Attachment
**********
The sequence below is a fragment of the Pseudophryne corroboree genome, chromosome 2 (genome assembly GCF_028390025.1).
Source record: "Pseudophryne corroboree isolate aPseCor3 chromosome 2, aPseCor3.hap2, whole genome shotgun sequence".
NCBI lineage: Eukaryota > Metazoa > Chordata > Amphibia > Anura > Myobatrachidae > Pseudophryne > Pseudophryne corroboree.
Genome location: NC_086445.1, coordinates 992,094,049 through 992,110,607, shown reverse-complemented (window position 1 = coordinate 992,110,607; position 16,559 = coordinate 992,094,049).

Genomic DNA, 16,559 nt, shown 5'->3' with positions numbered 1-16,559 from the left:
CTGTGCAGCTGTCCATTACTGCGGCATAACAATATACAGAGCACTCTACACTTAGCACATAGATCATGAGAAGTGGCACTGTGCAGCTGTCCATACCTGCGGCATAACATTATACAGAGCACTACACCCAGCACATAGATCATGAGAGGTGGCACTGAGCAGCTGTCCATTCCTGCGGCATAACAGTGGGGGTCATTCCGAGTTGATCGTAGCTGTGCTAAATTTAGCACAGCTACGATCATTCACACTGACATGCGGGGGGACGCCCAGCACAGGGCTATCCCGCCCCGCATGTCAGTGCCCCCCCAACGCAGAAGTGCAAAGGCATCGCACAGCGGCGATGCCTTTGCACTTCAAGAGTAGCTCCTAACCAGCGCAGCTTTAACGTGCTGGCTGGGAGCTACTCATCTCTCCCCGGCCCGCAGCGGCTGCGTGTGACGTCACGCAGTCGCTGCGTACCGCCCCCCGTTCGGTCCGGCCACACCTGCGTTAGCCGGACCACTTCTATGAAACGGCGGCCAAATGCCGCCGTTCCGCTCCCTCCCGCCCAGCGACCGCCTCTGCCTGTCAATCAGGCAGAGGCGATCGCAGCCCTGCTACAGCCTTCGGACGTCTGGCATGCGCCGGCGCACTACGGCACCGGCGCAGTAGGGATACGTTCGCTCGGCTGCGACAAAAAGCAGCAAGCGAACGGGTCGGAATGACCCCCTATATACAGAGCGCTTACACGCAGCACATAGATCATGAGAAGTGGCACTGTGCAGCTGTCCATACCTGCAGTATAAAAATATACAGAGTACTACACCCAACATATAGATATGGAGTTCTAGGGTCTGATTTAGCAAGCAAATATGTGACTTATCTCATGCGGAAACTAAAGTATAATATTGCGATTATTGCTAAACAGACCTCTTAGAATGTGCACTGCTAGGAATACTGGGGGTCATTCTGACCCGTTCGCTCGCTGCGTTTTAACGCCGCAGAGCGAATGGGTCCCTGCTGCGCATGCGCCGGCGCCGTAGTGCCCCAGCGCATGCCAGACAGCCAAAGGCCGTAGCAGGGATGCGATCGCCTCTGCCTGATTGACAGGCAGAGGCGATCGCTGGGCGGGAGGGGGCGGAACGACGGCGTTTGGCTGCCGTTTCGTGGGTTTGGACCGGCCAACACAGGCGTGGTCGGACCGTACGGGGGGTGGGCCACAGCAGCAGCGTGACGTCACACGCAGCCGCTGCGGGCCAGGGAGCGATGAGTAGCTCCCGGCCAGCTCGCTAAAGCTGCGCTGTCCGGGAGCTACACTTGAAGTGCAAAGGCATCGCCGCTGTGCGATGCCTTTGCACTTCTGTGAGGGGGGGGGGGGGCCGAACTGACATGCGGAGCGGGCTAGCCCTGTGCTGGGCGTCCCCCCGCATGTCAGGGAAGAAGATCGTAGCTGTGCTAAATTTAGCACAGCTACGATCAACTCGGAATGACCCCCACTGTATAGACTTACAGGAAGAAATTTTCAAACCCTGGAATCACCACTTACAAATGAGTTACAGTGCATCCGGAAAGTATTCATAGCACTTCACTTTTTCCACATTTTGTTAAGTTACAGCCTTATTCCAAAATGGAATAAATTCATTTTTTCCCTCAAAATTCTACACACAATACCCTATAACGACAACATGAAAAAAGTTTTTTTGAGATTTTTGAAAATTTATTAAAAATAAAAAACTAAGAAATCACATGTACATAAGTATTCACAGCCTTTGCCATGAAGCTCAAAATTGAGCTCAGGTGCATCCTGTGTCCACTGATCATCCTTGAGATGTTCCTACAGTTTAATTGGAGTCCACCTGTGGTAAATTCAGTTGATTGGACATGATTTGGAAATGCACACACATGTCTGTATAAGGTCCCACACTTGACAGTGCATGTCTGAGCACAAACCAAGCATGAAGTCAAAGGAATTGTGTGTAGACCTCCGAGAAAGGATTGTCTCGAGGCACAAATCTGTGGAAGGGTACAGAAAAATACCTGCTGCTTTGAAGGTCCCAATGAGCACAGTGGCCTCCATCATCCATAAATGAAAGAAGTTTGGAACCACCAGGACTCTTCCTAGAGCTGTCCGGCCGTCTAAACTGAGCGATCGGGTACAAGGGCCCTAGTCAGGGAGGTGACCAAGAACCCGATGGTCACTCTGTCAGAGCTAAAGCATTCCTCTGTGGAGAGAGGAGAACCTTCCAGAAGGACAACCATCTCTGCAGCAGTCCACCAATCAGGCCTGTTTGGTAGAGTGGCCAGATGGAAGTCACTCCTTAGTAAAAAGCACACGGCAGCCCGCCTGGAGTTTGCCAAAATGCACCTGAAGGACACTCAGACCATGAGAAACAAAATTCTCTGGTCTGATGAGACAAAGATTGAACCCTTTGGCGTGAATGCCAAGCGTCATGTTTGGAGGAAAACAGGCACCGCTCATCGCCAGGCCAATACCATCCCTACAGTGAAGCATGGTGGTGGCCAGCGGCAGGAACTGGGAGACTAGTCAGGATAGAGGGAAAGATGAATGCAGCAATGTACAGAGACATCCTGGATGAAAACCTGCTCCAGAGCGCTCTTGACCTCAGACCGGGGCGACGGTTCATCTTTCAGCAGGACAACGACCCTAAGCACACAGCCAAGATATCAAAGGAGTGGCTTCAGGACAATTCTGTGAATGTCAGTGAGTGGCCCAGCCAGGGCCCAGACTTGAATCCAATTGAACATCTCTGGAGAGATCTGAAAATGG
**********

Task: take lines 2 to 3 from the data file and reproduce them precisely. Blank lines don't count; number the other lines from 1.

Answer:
Source record: "Pseudophryne corroboree isolate aPseCor3 chromosome 2, aPseCor3.hap2, whole genome shotgun sequence".
NCBI lineage: Eukaryota > Metazoa > Chordata > Amphibia > Anura > Myobatrachidae > Pseudophryne > Pseudophryne corroboree.